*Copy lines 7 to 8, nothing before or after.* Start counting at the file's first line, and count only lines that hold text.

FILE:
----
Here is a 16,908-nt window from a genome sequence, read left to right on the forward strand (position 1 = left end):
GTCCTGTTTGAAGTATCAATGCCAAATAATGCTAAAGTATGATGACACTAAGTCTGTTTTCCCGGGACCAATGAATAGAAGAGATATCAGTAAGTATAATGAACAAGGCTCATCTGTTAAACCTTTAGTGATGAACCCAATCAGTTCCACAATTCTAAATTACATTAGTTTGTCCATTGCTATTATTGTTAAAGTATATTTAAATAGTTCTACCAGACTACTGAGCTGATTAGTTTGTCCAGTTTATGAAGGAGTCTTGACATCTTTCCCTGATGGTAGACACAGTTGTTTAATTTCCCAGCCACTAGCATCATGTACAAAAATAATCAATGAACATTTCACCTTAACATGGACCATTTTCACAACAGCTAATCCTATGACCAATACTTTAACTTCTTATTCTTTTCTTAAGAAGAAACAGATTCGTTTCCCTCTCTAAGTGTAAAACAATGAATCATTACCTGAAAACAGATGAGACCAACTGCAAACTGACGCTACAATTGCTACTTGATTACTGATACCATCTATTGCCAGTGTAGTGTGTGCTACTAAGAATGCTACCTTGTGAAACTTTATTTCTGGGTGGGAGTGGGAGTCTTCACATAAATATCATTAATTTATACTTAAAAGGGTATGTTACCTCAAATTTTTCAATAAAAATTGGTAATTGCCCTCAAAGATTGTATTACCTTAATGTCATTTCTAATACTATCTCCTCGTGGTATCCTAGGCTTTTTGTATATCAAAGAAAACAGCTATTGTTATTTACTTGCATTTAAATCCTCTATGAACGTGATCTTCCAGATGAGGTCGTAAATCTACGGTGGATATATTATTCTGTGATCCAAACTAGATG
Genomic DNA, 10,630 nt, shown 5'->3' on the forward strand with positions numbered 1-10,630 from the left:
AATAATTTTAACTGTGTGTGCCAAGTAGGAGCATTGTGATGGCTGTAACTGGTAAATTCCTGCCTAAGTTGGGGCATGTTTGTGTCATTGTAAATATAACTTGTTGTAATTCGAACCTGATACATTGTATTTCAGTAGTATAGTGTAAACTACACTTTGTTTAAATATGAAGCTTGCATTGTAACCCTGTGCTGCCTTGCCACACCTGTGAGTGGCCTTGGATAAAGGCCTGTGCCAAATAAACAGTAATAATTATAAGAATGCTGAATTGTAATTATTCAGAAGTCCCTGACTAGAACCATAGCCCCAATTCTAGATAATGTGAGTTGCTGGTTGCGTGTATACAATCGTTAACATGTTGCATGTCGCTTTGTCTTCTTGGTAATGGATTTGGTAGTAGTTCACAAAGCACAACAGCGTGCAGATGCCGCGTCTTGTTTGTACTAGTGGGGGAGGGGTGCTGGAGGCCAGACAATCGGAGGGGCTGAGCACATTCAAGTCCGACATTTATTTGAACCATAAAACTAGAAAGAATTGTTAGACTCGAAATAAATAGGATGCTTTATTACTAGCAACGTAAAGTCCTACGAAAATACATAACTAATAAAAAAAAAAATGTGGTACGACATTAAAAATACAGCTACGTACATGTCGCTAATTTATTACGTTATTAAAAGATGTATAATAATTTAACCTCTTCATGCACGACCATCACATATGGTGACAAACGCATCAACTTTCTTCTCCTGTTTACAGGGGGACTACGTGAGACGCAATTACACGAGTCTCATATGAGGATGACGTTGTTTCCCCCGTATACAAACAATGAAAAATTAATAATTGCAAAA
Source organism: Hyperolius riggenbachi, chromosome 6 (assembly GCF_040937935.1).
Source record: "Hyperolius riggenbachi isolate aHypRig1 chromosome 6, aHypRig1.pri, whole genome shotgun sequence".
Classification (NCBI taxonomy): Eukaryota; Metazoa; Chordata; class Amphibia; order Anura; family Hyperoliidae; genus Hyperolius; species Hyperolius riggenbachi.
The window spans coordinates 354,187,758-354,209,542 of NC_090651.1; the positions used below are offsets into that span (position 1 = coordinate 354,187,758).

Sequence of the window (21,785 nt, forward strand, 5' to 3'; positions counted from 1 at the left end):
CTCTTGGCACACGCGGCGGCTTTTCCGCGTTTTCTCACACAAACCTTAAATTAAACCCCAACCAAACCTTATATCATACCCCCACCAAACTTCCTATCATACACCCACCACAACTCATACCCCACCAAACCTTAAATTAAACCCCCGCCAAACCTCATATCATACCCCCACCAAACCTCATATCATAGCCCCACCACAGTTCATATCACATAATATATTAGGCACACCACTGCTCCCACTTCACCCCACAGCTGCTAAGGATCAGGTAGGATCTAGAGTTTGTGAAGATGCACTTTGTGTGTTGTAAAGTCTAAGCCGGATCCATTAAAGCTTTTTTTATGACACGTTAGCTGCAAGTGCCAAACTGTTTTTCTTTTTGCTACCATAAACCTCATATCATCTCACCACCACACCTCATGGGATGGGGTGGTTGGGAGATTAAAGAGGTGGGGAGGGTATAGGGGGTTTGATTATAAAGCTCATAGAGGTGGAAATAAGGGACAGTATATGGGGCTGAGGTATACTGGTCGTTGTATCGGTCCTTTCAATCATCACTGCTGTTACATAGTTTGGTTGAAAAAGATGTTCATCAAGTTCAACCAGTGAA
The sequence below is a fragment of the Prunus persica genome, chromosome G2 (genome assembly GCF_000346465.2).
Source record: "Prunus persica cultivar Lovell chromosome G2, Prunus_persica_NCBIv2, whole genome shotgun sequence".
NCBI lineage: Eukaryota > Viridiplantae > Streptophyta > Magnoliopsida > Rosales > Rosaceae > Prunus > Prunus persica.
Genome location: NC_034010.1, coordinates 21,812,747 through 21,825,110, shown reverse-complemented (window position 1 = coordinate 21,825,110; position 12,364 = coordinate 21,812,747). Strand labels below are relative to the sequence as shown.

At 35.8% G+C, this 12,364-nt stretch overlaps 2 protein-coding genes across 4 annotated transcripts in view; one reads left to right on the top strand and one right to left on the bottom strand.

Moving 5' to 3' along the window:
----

Classification (NCBI taxonomy): Eukaryota; Metazoa; Chordata; class Amphibia; order Anura; family Hyperoliidae; genus Hyperolius; species Hyperolius riggenbachi.
The window spans coordinates 354,187,758-354,209,542 of NC_090651.1; the positions used below are offsets into that span (position 1 = coordinate 354,187,758).